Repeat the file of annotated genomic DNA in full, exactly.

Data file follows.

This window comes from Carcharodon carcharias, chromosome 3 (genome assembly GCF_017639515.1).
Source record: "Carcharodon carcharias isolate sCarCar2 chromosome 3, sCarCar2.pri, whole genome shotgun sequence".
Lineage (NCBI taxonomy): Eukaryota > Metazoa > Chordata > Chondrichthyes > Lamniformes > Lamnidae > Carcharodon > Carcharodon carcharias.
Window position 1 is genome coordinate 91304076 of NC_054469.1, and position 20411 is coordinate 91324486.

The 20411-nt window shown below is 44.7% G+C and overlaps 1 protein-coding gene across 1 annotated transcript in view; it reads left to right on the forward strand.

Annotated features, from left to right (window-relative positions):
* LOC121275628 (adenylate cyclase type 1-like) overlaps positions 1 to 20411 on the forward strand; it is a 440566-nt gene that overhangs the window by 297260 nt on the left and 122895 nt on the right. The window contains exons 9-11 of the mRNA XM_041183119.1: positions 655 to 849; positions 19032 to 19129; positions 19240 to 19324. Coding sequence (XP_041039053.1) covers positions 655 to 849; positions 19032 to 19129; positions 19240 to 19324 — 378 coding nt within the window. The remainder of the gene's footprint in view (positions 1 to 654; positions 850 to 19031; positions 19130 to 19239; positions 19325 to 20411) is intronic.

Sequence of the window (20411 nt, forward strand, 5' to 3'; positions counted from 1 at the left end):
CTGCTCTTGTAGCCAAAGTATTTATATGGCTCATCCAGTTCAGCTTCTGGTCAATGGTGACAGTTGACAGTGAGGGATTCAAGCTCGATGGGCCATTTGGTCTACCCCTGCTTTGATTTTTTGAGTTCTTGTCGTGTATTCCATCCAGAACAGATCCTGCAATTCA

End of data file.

This window comes from Carcharodon carcharias, chromosome 3 (genome assembly GCF_017639515.1).
Source record: "Carcharodon carcharias isolate sCarCar2 chromosome 3, sCarCar2.pri, whole genome shotgun sequence".
Lineage (NCBI taxonomy): Eukaryota > Metazoa > Chordata > Chondrichthyes > Lamniformes > Lamnidae > Carcharodon > Carcharodon carcharias.
Window position 1 is genome coordinate 91304076 of NC_054469.1, and position 20411 is coordinate 91324486.

The 20411-nt window shown below is 44.7% G+C and overlaps 1 protein-coding gene across 1 annotated transcript in view; it reads left to right on the forward strand.

Annotated features, from left to right (window-relative positions):
* LOC121275628 (adenylate cyclase type 1-like) overlaps positions 1 to 20411 on the forward strand; it is a 440566-nt gene that overhangs the window by 297260 nt on the left and 122895 nt on the right. The window contains exons 9-11 of the mRNA XM_041183119.1: positions 655 to 849; positions 19032 to 19129; positions 19240 to 19324. Coding sequence (XP_041039053.1) covers positions 655 to 849; positions 19032 to 19129; positions 19240 to 19324 — 378 coding nt within the window. The remainder of the gene's footprint in view (positions 1 to 654; positions 850 to 19031; positions 19130 to 19239; positions 19325 to 20411) is intronic.

Sequence of the window (20411 nt, forward strand, 5' to 3'; positions counted from 1 at the left end):
CTGCTCTTGTAGCCAAAGTATTTATATGGCTCATCCAGTTCAGCTTCTGGTCAATGGTGACAGTTGACAGTGAGGGATTCAAGCTCGATGGGCCATTTGGTCTACCCCTGCTTTGATTTTTTGAGTTCTTGTCGTGTATTCCATCCAGAACAGATCCTGCAATTCA